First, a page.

Going on trip to NYC. What should I bring with me?

Discussion in 'Digital Photography' started by cutsman, Apr 28, 2009.

  1. cutsman macrumors regular

    Jun 1, 2006
    I'm going to be going on a 4 night trip to New York in a few weeks and will primarily be in the manhattan area. I won't have a car and will be going around sightseeing on foot so I'd like to avoid carrying TOO MUCH weight. I also don't want to be changing lenses all the time since I'll be traveling with my gf and really don't want to stop every 10 minutes to swap lenses.

    I know the easiest would probably be to pack the 18-200VR with 35mm f2 for lowlight, but there's a part of me that really wants to bring my 24-70 since it's a relatively new purchase for me and I would really like the opportunity to use it. If i take the 24-70 and leave the 18-200 at home, will I miss the 70-200 range?

    Do I need the 10-20mm for some fun UWA shots?

    What about flash? Do museums in NY allow the use of flash?

    Any advice would be great. My kit is as described in my sig below. What would you bring if you were me?
  2. Phrasikleia macrumors 601


    Feb 24, 2008
    Over there------->
    No museums allow the use of flash. That much I can answer with certainty.

    I would leave the superzoom at home and take the 24-70 and the 35/2. The latter will be good in museums, and the nice zoom will serve you well for nearly everything else.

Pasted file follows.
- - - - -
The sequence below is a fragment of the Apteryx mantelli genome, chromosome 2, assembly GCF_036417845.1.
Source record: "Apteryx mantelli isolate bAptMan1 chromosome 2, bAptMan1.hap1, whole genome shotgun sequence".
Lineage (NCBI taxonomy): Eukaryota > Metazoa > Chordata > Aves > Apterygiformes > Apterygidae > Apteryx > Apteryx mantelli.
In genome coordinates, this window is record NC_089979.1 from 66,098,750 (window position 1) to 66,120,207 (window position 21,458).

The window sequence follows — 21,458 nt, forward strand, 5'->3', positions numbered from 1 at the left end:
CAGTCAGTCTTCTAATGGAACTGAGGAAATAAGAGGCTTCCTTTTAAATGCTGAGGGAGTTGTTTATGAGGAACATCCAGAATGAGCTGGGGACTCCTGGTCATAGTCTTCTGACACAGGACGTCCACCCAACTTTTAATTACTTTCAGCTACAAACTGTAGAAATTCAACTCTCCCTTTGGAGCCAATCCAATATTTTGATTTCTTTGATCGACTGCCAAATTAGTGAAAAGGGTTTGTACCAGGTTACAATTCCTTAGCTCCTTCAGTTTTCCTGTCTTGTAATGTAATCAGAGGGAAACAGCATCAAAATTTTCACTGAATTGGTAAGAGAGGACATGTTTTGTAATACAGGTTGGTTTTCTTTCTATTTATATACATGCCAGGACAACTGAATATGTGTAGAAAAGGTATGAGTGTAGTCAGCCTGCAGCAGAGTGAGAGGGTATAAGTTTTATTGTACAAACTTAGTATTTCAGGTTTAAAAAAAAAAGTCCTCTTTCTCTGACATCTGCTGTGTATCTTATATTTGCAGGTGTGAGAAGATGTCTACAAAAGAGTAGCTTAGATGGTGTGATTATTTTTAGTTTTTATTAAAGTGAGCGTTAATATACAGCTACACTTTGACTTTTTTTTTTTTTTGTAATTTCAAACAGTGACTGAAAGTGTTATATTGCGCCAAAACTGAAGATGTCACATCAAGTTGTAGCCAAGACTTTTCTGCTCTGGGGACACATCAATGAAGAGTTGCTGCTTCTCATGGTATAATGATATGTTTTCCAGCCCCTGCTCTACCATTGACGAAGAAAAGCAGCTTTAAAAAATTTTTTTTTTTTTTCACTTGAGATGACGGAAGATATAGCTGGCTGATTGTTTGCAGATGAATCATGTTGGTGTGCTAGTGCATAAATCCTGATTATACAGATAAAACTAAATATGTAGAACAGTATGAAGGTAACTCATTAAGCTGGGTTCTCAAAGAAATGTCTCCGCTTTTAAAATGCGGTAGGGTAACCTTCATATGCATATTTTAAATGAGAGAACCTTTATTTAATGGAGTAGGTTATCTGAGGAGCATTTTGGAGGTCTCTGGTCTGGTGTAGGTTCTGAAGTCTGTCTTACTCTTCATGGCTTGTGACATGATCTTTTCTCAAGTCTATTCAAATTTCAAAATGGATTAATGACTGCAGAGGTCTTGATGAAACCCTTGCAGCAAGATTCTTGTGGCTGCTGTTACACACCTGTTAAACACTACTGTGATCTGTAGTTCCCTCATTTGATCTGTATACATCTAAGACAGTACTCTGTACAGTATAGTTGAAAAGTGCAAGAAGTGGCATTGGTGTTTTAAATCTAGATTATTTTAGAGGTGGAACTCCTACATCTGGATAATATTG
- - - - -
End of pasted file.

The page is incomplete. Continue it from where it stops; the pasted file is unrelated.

3. compuwar macrumors 601


    Oct 5, 2006
    Northern/Central VA
    If you haven't already booked or have and are wishing it was cheaper, the Tudor on 42nd is awesomely priced and about as big a hotel room as I've seen in Manhattan. I've spent time in places 3x the cost that weren't worth a cent more.
  4. toxic macrumors 68000

    Nov 9, 2008
    depends on your style...do you use the 10-20 much? is 24mm wide enough for most of your shooting? i also don't think you'll be happy lugging a 24-70 around for hours at a time, if it comes to that.

    my preference:
    1. 10-20, 35, 105
    2. 18-200, 35
    3. 24-70, 35, 105

    the 35 will be useful in museums (or anywhere indoors), and possibly the 10-20 as well since it's so wide.
  5. kallisti macrumors 65816


    Apr 22, 2003
    The 24-70 is a great lens. From personal experience I can tell you that it isn't too heavy to carry around all day. I make several trips to NYC every year and spend the entire day walking around with it and nothing else. I have an FX format camera, so it's a true 24-70 for me. You would lose a little on the wide end but gain a bit of extra reach.

    The advantage of the 18-200 is that it gives you a wider shooting range. Whether you will actually take advantage of that in your shooting depends a great deal on you. NYC offers many, many photo opportunities. Some fall in the wide range, some in the normal range, and some in the tele range. Only you know the types of subjects that interest you.

    The advantage of the 24-70 is that it's faster and that it has better image quality. You are the only one that can decide if the image quality improvements you might see matter for what you plan on doing with the images. The larger aperture probably won't be taken advantage of during the day while walking around in NYC. Would be useful indoors or at night. If you take the 35mm prime along, then you could use that for low light situations instead.
  6. 147798 Suspended

    Dec 29, 2007